IRS Reminds To Avoid Tax Return Mistakes, Reduce Processing Delays And Refund Adjustments

Top Ten Mistakes To Avoid Tax While Filing Taxes To Reduce Processing Delays And Refund Adjustments

SHERIDAN, WYOMING, UNITED STATES, March 29, 2024 / — With the April 15 tax filing deadline looming, the Internal Revenue Service has issued a reminder to taxpayers, offering guidance on avoiding common mistakes on their federal tax returns, which can expedite the processing of refunds.

Gather all tax-related documents: Taxpayers must gather all essential documents, such as Forms W-2 and 1099, along with any documentation needed for tax deductions or credits, including educational credits or mortgage interest statements. It is also wise to have the previous year’s tax return on hand.

Use electronic filing: The IRS encourages taxpayers and their advisors to use electronic filing methods like the IRS Free File or other e-file services. The Direct File pilot program, open to select taxpayers in 12 states, makes this even more accessible. E-filing reduces errors and helps identify tax credits or deductions, ensuring taxpayers get all the benefits they’re entitled to.

Taxpayers should review their returns for accuracy. The quickest and safest way to receive a refund is to choose e-filing and direct deposit.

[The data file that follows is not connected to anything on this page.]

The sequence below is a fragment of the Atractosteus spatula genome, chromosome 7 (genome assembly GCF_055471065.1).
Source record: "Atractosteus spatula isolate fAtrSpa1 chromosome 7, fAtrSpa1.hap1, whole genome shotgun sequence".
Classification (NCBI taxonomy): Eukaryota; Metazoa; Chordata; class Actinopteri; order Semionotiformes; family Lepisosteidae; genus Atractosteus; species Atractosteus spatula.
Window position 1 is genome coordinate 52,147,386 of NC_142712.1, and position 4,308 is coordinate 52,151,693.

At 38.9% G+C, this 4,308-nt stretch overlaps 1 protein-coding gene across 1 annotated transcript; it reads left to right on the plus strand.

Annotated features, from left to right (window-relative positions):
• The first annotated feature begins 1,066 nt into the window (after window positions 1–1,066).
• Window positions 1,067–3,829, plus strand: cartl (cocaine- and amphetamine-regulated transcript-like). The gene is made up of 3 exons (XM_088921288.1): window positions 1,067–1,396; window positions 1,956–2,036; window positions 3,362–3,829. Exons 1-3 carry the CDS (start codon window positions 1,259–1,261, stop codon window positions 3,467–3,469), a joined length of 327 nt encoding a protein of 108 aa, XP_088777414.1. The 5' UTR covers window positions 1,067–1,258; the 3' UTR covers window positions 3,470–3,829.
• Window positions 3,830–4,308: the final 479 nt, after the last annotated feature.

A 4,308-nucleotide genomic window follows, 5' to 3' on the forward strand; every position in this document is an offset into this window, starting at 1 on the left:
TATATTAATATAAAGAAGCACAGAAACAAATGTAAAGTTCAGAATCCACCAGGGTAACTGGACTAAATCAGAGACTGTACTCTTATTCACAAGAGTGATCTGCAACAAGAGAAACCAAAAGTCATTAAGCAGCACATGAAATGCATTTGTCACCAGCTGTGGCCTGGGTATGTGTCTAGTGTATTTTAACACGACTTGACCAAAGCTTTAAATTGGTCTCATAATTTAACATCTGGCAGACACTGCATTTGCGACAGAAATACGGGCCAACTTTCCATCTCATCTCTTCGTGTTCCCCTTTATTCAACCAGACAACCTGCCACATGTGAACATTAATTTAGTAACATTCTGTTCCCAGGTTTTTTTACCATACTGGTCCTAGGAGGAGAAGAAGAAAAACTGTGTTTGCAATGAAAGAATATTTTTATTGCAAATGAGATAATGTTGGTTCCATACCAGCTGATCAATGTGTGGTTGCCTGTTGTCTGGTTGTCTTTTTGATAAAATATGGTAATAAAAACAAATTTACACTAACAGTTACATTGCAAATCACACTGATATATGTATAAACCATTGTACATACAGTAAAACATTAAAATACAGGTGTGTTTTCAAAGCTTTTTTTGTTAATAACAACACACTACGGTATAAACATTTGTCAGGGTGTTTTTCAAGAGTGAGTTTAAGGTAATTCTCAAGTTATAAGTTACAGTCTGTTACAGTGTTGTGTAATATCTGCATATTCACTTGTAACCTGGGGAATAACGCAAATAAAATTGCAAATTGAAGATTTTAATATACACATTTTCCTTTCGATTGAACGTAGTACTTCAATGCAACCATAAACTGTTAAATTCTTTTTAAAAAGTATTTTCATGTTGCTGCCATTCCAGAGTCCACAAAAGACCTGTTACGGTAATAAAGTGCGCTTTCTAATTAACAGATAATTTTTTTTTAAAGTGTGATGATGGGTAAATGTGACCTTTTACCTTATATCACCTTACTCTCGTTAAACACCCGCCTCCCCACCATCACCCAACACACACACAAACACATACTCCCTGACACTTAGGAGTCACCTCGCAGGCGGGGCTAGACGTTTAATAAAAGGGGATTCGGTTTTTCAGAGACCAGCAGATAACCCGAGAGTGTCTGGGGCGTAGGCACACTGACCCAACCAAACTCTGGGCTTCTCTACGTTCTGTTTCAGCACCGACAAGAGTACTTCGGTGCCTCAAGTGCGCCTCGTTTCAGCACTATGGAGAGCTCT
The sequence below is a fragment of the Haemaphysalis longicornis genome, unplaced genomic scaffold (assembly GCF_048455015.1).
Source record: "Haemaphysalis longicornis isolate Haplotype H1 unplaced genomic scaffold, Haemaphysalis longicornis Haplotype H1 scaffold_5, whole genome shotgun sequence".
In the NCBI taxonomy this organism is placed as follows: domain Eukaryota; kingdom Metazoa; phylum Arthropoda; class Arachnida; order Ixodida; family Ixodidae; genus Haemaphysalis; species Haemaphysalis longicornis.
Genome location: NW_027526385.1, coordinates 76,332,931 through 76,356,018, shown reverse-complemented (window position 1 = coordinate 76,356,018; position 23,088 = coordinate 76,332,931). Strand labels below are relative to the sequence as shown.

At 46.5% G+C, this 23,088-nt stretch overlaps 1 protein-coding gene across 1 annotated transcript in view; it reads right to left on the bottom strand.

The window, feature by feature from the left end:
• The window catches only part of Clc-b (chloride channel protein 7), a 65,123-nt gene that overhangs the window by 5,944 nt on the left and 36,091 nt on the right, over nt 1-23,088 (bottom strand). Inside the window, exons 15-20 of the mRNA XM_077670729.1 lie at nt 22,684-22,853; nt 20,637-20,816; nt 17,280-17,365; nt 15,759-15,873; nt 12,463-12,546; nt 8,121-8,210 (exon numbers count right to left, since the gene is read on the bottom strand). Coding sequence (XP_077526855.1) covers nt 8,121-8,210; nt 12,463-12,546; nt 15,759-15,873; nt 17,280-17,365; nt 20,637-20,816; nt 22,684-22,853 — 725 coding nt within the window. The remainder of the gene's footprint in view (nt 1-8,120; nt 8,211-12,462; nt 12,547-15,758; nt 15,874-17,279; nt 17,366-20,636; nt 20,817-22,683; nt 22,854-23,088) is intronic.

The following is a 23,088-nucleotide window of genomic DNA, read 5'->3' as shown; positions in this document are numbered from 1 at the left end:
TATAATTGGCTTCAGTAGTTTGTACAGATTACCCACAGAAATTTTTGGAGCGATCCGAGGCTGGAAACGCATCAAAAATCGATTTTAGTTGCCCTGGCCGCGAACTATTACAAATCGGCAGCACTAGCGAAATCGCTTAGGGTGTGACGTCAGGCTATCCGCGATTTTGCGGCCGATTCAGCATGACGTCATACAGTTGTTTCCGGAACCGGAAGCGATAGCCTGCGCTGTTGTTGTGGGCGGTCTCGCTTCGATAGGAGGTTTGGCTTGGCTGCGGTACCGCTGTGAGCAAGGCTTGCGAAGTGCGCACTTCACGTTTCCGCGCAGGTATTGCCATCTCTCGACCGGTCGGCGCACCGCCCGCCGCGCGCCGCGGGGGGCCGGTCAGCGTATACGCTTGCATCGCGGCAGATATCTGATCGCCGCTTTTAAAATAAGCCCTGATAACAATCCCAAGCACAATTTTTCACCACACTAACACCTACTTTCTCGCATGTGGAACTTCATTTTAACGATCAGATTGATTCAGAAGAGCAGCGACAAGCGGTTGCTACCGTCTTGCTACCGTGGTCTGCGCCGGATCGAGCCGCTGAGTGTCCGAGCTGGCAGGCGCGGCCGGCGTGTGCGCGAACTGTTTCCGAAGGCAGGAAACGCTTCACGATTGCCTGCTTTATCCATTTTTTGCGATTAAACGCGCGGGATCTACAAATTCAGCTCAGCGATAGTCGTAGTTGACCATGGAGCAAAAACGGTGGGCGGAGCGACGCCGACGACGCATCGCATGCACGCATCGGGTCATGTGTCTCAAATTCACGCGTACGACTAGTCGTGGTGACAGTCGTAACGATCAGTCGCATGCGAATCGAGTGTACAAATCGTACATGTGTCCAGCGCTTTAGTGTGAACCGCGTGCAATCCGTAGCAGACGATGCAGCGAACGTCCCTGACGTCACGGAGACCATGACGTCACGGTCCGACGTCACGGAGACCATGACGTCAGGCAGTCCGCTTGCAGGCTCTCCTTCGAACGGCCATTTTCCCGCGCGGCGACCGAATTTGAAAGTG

Choose the correct filing status: Tax softwares are designed to minimize mistakes when choosing the appropriate filing status for tax returns. For those uncertain about their filing status, the Interactive Tax Assistant available on offers guidance, especially useful when multiple statuses could be applicable.

Ensure personal information such as names, birthdates, and Social Security numbers are correct: Taxpayers must meticulously report each dependent’s name, date of birth, and Social Security number (SSN) on their income tax return. The SSN and the individual’s name must be entered exactly as they appear on the Social Security card.

When a dependent or spouse does not have an SSN and cannot obtain one, they should provide an Individual Tax Identification Number (ITIN) in place of the SSN.

Make sure To Answer the digital assets question: All taxpayers filing Forms 1040, 1040-SR, 1040-NR, 1041, 1065, 1120, and 1120S must answer a critical question regarding digital assets, selecting either “Yes” or “No.” This requirement applies to everyone, not solely those who conducted transactions involving digital assets in 2023. Taxpayers must disclose all income from digital asset transactions. For guidance on when to indicate “yes” and instructions on reporting this income, please visit Digital Assets.

Make sure to report all taxable income: Remember, most income is taxable. Inaccurate income reporting can lead to penalties and accrued interest. This applies to income from diverse sources, including interest earnings, unemployment benefits, service industry wages, gig economy earnings, and digital assets. For more information, refer to Publication 525, Taxable and Nontaxable Income.

Make sure banking routing and account numbers are correct: Taxpayers can request direct deposit of a federal refund into one, two, or even three accounts. Provide correct banking information: If expecting a refund, ensure the routing and account numbers provided for direct deposit are accurate to avoid delays or misdirected refunds.